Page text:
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US: State Department Should Affirm Rights for All

Unalienable Rights Panel Shouldn’t Rewrite International Law

US Secretary of State Mike Pompeo, right, unveils the creation of Commission on "Unalienable" Rights, headed by Mary Ann Glendon, left, a Harvard Law School professor and a former U.S. Ambassador to the Holy See, during an announcement at the US State Department in Washington, July 8, 2019.  © 2019 AP Photo/Pablo Martinez Monsivais

The United States State Department should reject any attempt by its Commission on Unalienable Rights to rewrite international law by rejecting internationally recognized rights for all, Human Rights Watch said today.

In a submission to the Commission on Unalienable Rights, Human Rights Watch raised concerns that the commission’s report may attempt to downgrade the rights of lesbian, gay, bisexual, and transgender (LGBT) people and the rights of women and girls, including access to reproductive health services. The 40-page submission reviews the potentially dire consequences when governments do not give full backing to the human rights of LGBT people and of women and girls.

Human Rights Watch called on the commission to ensure that its report upholds the universality of human rights, and on the State Department to reject the report if it does not.

“The US government cannot unilaterally rewrite international human rights law,” said Andrea Prasow, Washington director at Human Rights Watch. “To maintain any credibility on human rights, the commission should recognize the necessity of upholding all rights equally, without giving some rights less value than others. If the report does not reflect that basic premise, the State Department should reject it outright.”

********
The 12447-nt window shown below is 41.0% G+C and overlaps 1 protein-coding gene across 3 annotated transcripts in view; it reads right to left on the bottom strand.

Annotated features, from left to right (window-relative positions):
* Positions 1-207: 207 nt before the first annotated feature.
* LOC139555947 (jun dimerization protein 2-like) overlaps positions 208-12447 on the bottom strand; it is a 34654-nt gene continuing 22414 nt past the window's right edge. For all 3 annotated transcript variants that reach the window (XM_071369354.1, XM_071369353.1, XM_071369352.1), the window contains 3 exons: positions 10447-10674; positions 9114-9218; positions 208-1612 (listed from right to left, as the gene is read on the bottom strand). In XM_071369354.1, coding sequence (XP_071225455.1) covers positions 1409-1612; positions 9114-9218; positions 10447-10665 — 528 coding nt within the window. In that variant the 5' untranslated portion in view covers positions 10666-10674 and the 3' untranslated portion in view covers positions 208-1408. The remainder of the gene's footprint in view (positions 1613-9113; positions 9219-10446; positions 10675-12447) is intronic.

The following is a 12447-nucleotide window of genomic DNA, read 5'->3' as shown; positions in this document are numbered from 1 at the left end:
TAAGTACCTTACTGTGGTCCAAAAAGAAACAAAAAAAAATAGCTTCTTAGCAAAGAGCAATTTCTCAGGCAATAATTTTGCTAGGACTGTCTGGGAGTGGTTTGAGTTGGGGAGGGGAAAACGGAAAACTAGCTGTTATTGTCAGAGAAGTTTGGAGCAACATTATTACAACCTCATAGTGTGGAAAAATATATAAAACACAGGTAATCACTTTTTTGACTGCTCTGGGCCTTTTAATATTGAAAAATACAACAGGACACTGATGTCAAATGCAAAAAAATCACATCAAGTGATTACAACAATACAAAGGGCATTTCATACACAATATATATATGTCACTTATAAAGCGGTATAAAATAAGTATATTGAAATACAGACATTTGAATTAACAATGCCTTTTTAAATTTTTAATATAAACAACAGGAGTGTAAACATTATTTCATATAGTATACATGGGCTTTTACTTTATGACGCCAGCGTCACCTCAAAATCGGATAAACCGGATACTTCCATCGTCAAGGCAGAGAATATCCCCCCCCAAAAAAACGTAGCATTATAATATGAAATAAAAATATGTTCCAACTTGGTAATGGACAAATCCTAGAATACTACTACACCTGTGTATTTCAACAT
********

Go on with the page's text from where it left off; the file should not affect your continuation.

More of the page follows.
Secretary of State Mike Pompeo established the commission in June 2019, tasking it with advising on the promotion of human rights in US foreign policy. His announcement and subsequent appointments to the commission sparked concerns that it could be used to undermine reproductive freedom or the rights of LGBT people.

In April 2020, Pompeo appeared to question the legitimacy of the international principles of nondiscrimination and equality before the law, saying, “things that we all know as Christian believers aren’t part of the inherent dignity of a human being became rights…”

Human Rights Watch has documented many examples of the human rights violations against LGBT people around the world because of their sexual orientation or gender identity. In the dozens of countries that prohibit same-sex sexual activity, LGBT people face violations of the right to privacy and freedom from arbitrary arrest and detention. In many other countries where LGBT advocacy is restricted, they face violations of their freedoms of assembly, association, and expression.

In some countries, LGBT people face torture or other ill-treatment, for instance when the authorities employ forced anal examinations in criminal investigations. In these and other instances, LGBT people are not seeking special, separate, or new rights, but seeking to be protected by the same human rights that apply to everyone.

The human right to health includes access to reproductive health care, such as contraception, and other comprehensive health services. In particular, because denial of access to safe, legal abortion puts the health and lives of women and girls at risk, international standards call for countries to ensure that regulation of abortion does not lead women and girls to resort to unsafe abortion. Governments should at a minimum decriminalize abortion and ensure that abortion is safe, legal, and accessible when the pregnancy threatens life or health or would cause substantial pain or suffering. 

In his announcement of the commission in June 2019, Secretary Pompeo suggested that it should reexamine internationally recognized human rights amid what he referred to as a proliferation of human rights claims. The official notice of the creation of the commission calls on it to make recommendations on international human rights matters “where such discourse has departed from our nation’s founding principles of natural law and natural rights.” 

“When the US was founded, many understood ‘rights’ to belong only to white men who owned property,” Prasow said. “Just as the Constitution was amended and reinterpreted to abolish slavery and ensure that women have the right to vote, international law has evolved too, and a series of treaties – many signed by the US – make clear that human rights apply to everyone, equally.”   

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